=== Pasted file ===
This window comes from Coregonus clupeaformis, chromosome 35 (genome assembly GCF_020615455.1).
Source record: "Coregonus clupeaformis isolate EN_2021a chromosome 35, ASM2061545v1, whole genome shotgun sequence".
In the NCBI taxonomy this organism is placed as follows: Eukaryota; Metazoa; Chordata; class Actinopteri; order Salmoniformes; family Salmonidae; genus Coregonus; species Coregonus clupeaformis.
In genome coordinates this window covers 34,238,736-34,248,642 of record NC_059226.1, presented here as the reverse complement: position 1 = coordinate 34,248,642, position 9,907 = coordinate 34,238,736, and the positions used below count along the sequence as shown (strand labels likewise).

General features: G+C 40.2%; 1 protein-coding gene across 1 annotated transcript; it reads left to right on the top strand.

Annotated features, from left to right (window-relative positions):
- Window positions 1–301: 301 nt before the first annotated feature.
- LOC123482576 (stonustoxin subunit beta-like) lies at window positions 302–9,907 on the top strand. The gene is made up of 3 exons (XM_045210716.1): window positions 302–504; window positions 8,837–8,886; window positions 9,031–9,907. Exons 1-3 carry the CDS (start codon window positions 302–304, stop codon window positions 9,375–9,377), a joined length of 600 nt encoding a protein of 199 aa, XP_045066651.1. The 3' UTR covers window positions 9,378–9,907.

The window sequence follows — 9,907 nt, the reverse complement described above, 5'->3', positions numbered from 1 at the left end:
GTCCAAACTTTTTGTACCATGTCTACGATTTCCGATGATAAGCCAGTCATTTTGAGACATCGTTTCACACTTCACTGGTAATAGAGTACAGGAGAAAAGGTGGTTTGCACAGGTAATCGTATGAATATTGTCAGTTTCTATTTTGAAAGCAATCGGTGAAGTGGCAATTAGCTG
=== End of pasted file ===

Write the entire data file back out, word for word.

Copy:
This window comes from Coregonus clupeaformis, chromosome 35 (genome assembly GCF_020615455.1).
Source record: "Coregonus clupeaformis isolate EN_2021a chromosome 35, ASM2061545v1, whole genome shotgun sequence".
In the NCBI taxonomy this organism is placed as follows: Eukaryota; Metazoa; Chordata; class Actinopteri; order Salmoniformes; family Salmonidae; genus Coregonus; species Coregonus clupeaformis.
In genome coordinates this window covers 34,238,736-34,248,642 of record NC_059226.1, presented here as the reverse complement: position 1 = coordinate 34,248,642, position 9,907 = coordinate 34,238,736, and the positions used below count along the sequence as shown (strand labels likewise).

General features: G+C 40.2%; 1 protein-coding gene across 1 annotated transcript; it reads left to right on the top strand.

Annotated features, from left to right (window-relative positions):
- Window positions 1–301: 301 nt before the first annotated feature.
- LOC123482576 (stonustoxin subunit beta-like) lies at window positions 302–9,907 on the top strand. The gene is made up of 3 exons (XM_045210716.1): window positions 302–504; window positions 8,837–8,886; window positions 9,031–9,907. Exons 1-3 carry the CDS (start codon window positions 302–304, stop codon window positions 9,375–9,377), a joined length of 600 nt encoding a protein of 199 aa, XP_045066651.1. The 3' UTR covers window positions 9,378–9,907.

The window sequence follows — 9,907 nt, the reverse complement described above, 5'->3', positions numbered from 1 at the left end:
GTCCAAACTTTTTGTACCATGTCTACGATTTCCGATGATAAGCCAGTCATTTTGAGACATCGTTTCACACTTCACTGGTAATAGAGTACAGGAGAAAAGGTGGTTTGCACAGGTAATCGTATGAATATTGTCAGTTTCTATTTTGAAAGCAATCGGTGAAGTGGCAATTAGCTG